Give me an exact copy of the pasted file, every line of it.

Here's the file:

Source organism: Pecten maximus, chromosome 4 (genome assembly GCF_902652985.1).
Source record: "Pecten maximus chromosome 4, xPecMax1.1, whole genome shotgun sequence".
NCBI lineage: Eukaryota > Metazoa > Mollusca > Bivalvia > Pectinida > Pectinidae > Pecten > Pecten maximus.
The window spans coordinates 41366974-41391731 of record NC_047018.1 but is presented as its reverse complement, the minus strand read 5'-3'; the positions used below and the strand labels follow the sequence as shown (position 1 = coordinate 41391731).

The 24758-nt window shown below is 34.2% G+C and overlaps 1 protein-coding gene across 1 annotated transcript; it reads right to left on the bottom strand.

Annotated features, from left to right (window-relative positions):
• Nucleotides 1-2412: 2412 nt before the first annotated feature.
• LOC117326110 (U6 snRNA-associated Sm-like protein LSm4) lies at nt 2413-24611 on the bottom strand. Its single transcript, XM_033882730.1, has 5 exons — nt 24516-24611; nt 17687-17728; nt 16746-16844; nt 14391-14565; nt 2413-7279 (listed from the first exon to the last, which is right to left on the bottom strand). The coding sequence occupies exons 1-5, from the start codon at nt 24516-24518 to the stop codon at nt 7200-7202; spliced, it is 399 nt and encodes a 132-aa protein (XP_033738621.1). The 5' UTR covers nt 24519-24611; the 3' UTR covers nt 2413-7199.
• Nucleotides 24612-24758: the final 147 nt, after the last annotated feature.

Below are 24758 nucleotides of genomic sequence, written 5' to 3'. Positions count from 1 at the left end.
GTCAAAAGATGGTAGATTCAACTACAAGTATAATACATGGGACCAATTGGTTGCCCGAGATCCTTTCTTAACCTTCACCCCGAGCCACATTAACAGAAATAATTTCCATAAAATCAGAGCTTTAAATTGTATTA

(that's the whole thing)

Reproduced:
Source organism: Pecten maximus, chromosome 4 (genome assembly GCF_902652985.1).
Source record: "Pecten maximus chromosome 4, xPecMax1.1, whole genome shotgun sequence".
NCBI lineage: Eukaryota > Metazoa > Mollusca > Bivalvia > Pectinida > Pectinidae > Pecten > Pecten maximus.
The window spans coordinates 41366974-41391731 of record NC_047018.1 but is presented as its reverse complement, the minus strand read 5'-3'; the positions used below and the strand labels follow the sequence as shown (position 1 = coordinate 41391731).

The 24758-nt window shown below is 34.2% G+C and overlaps 1 protein-coding gene across 1 annotated transcript; it reads right to left on the bottom strand.

Annotated features, from left to right (window-relative positions):
• Nucleotides 1-2412: 2412 nt before the first annotated feature.
• LOC117326110 (U6 snRNA-associated Sm-like protein LSm4) lies at nt 2413-24611 on the bottom strand. Its single transcript, XM_033882730.1, has 5 exons — nt 24516-24611; nt 17687-17728; nt 16746-16844; nt 14391-14565; nt 2413-7279 (listed from the first exon to the last, which is right to left on the bottom strand). The coding sequence occupies exons 1-5, from the start codon at nt 24516-24518 to the stop codon at nt 7200-7202; spliced, it is 399 nt and encodes a 132-aa protein (XP_033738621.1). The 5' UTR covers nt 24519-24611; the 3' UTR covers nt 2413-7199.
• Nucleotides 24612-24758: the final 147 nt, after the last annotated feature.

Below are 24758 nucleotides of genomic sequence, written 5' to 3'. Positions count from 1 at the left end.
GTCAAAAGATGGTAGATTCAACTACAAGTATAATACATGGGACCAATTGGTTGCCCGAGATCCTTTCTTAACCTTCACCCCGAGCCACATTAACAGAAATAATTTCCATAAAATCAGAGCTTTAAATTGTATTA